AI & Asset Allocation, Part 3

Third part of an opinion in three parts

Part 1  |  Part 2  |  Part 3  |  Appendix 1  |  Appendix 2  >

image: Fischchen, Breeding Ostrich (May 2007, shared per license)
In Part 1, we considered and opined about:
1. The strenuous life of the beach investor.
2. Artificial intelligence (AI).
3. The appearance of low risk with investments in cash and bonds.

In Part 2, we considered and opined about:
1. Using some of your investment portfolio for investing in cash and bonds.
2. Getting higher rewards by taking risks with investment in stocks.
3. Managing increased risks through diversified stock investments.
4. Managing increased risks through broadly diversified stock index ETFs.
5. Getting higher rewards with broadly diversified growth stock index ETFs.
6. Offsetting personal medical expenses with health-and-pharma sector funds.
7. Metrics for choosing among broad stock index funds.

In this article, Part 3, we will take a close look at making small bets in individual stocks and sector ETFs. Appendix 1 considers another view, investing in actively managed funds. Appendix 2 discusses definitions and formulas for some terms and calculations.

On Placing Small Bets

There are no sure things in sector funds and individual stocks. You MUST be ready to accept some significant (perhaps total) permanent losses on some or many of your choices when you invest in sector funds or individual stocks, for the sake of making extraordinary profits on a few. If you can't do that, then go back to the paragraph on “Sensibility and Prudence”  in Part 2, and choose the 100% solution. By investing in broadly diversified stock index ETFs, you use diversification of holdings to reduce the risk you bear. You avoiding putting all your eggs in one basket. When you buy a S&P500 index ETF, you put your eggs in 500 baskets.

The investor in sector funds and individual stocks makes many small investments so that lightning has many chances to strike somewhere in the portfolio of holdings, and there ignite the next Microsoft or Google or Netflix or Facebook. But most of these hoped-for bolts of lightning never strike, so you want keep your losses small by keeping the initial investment small.

Be skeptical. Don’t rely on “sure things”. Jettison your vanity, and think small. Invest on the order of $1000, $2000, $5000, $10000, definitely no more than 1% of your portfolio in any one stock or sector ETF, and 1% seems too much to me. Smaller is better.

If you rely on your intuition, or reading about hot stocks in the news, or unverified information you heard from a friend, then you won’t find a better motto than “Smaller is Better”, and you should keep your maximum cash investment in any individual stock or sector ETF to $1,000. If you intend to make larger investments in individual stocks or sector ETFs, then to outperform the index ETFs, you MUST read a lot of detail, have some understanding of basic financial statements and their line items, do some calculations, and have the ability and willingness to seek and find information you don’t already have. If you can’t or won’t do these, then save your money, go back to Part 2, forget about individual stocks and sector ETFs, put your money in broad stock index funds and go back to the beach (see Part 1).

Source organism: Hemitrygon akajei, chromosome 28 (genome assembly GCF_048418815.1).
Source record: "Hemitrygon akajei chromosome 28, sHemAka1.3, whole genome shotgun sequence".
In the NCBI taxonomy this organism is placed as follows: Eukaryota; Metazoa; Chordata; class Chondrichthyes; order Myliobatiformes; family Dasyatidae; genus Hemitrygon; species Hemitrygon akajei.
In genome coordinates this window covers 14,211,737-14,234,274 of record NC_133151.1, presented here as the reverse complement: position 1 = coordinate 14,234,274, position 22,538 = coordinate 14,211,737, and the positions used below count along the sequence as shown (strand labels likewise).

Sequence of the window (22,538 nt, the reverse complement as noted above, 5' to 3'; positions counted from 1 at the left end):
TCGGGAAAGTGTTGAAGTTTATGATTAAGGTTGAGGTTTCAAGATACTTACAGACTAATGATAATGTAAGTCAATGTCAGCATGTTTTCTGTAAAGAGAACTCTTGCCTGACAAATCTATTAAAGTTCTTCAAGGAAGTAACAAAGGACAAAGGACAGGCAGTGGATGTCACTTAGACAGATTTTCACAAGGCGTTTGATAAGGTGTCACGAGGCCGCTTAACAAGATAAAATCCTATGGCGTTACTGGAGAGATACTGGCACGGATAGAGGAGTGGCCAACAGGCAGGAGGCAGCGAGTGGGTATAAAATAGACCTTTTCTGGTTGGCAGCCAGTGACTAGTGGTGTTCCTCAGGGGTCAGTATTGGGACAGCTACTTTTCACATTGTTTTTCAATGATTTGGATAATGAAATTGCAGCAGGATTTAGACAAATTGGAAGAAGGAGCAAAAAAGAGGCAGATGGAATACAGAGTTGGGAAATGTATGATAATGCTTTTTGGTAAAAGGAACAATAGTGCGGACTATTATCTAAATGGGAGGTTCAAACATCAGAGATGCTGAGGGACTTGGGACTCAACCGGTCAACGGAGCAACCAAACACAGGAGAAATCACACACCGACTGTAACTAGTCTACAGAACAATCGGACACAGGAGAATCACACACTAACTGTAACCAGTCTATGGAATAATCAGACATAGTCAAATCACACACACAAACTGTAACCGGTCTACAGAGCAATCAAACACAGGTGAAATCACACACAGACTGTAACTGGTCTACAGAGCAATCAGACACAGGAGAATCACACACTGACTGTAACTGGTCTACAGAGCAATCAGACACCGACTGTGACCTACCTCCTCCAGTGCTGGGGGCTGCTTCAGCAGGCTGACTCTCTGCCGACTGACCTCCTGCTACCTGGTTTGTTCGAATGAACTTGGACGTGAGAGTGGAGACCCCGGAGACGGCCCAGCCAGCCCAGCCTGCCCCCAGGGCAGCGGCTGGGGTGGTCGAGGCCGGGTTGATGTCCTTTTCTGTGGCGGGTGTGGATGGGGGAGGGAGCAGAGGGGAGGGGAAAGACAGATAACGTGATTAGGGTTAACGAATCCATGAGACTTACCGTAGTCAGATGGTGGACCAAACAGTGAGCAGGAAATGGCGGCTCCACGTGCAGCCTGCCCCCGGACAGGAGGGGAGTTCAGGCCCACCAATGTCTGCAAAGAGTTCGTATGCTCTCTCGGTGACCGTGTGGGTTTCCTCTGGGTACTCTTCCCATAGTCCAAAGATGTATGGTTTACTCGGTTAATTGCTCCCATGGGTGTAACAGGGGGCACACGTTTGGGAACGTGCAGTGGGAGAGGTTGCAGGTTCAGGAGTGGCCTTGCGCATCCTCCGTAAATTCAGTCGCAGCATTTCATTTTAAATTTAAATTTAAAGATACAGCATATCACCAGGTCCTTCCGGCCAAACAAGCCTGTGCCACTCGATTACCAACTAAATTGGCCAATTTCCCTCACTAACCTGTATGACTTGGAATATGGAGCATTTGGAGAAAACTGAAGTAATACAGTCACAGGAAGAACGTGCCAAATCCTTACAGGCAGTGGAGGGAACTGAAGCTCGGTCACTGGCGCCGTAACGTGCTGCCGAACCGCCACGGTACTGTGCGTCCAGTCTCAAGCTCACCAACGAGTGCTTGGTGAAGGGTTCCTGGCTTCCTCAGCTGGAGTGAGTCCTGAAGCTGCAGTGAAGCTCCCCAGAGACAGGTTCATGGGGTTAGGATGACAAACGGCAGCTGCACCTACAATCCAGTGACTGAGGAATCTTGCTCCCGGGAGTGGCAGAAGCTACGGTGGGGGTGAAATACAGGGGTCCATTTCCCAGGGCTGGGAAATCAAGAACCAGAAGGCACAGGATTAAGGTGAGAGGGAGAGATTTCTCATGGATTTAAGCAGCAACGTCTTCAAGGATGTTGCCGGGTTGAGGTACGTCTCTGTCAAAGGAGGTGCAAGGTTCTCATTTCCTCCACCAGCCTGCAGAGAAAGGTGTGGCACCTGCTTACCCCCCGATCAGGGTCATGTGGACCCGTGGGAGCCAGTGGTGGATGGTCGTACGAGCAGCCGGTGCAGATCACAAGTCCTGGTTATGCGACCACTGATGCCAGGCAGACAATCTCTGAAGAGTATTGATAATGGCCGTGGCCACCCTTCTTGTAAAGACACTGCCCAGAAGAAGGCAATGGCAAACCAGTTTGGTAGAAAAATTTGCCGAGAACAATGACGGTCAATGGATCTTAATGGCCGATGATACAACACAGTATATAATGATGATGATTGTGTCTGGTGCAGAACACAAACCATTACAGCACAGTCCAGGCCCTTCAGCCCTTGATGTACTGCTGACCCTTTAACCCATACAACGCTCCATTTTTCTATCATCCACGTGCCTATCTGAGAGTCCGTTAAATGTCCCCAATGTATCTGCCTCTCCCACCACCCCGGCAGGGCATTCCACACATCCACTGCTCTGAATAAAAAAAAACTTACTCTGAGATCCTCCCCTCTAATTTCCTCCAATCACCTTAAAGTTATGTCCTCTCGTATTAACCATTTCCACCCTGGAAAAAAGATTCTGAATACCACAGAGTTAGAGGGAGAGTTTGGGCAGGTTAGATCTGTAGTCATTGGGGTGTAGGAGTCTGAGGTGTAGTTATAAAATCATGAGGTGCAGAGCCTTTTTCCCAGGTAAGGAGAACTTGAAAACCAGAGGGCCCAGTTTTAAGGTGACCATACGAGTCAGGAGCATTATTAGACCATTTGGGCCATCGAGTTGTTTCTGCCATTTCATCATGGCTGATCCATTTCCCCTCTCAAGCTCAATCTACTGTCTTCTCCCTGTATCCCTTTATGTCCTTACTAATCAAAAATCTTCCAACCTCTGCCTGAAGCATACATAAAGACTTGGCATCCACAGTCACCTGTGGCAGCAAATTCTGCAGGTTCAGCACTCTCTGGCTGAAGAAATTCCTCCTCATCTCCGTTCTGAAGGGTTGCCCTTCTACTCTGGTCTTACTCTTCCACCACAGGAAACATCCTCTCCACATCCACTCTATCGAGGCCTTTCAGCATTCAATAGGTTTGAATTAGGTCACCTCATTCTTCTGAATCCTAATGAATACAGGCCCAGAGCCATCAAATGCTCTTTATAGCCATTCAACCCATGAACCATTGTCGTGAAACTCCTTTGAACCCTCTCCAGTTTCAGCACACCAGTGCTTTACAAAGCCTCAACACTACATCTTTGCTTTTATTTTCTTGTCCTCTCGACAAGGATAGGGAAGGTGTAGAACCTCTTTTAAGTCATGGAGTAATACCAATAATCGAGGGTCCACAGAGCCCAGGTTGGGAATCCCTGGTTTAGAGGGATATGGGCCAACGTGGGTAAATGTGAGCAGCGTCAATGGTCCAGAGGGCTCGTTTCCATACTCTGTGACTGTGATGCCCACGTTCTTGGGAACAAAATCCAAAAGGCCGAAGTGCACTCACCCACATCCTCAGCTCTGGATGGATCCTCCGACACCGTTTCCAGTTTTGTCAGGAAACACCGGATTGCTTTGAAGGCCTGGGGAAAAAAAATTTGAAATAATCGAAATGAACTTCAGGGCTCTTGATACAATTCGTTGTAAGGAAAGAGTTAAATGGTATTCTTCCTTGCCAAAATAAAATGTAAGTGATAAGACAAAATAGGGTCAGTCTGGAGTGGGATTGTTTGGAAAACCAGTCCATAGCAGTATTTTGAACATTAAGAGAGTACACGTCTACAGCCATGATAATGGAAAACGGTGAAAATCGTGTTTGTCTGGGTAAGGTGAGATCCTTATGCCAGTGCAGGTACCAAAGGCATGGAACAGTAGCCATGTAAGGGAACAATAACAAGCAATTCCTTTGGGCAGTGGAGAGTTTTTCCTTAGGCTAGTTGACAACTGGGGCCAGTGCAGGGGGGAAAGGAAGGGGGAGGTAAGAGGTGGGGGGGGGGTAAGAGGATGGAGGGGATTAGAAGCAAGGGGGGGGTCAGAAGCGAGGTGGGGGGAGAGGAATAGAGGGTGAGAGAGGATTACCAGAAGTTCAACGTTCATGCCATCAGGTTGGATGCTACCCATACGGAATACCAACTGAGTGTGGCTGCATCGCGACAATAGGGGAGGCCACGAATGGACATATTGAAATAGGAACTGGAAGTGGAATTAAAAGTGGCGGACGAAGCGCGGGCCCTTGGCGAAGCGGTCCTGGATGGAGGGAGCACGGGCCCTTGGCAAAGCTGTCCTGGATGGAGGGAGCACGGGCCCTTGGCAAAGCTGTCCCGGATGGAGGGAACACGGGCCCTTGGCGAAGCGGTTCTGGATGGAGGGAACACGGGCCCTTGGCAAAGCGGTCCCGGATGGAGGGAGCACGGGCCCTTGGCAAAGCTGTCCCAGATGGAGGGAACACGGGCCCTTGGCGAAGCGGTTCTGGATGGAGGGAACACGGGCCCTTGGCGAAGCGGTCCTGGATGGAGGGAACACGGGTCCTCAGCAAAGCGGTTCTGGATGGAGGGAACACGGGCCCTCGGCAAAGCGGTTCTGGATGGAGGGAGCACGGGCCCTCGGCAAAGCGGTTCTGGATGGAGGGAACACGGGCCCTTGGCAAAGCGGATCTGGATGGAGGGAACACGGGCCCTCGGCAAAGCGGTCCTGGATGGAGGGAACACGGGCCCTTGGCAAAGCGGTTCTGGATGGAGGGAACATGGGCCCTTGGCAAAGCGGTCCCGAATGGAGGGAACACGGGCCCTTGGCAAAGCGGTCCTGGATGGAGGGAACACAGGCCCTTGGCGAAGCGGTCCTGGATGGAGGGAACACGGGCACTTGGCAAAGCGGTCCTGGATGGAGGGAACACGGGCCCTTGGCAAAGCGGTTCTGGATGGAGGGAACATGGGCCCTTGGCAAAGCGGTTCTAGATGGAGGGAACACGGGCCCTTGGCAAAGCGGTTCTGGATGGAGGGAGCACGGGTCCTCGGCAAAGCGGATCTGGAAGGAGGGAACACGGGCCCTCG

You might wonder “How small is too small?” Two disincentives push against smaller holdings. First, the broker’s commission should be small enough to ignore. In days of yore, we would allow 2.5% for the commission. In our modern enlightened era, you can easily find reliable brokers that charge less than $5 per trade. If you pay much more than $5, then change brokers. If your trades are $1000 or more in size, then the commission will be less than 0.5%. You can generally ignore that level of commission, because the price of almost any stock can unsurprisingly vary more than 0.5% in one trading day, making the commission a relatively insigniicant cost for the long term investor on the beach. So keep your buy orders to $1000 or more.

A platoon of assistants
(The Denmark Staff, 1914, Wikimedia, shared per license)
Second, small sizes of investments can, with time, produce a portfolio holding many different stocks. If you have a platoon of assistants, you can instruct them to attend to portfolio operations. But if you manage your portfolio between dips in the sea (see Part 1), then personnel management may crowd your schedule uncomfortably. Then, someday, while doing an end-of-quarter review, you find a stock or fund in your portfolio that you didn’t know you had. This implies either that some other person trades in your account, or more likely that you forgot about it and your chosen investment size is too small. If you are trading $1000, then switch to perhaps $5000 or $10,000. If you are trading $10,000, switch to $50,000 or $100,000, but always an amount well less than 1% of your portfolio.

Sector funds

Sector funds specialize in particular industries. Look for index funds intended to track the performance of all, or of the largest, companies in the industry. Beware of arcanely contrived indexes, synthetic strategies, and leveraged indexes unless you lust for risk injected directly into your central nervous system. Play it safe. Look for long-established indexes managed by long-established firms, including but not limited to MSCI, S&P Dow-Jones and FTSE Russell.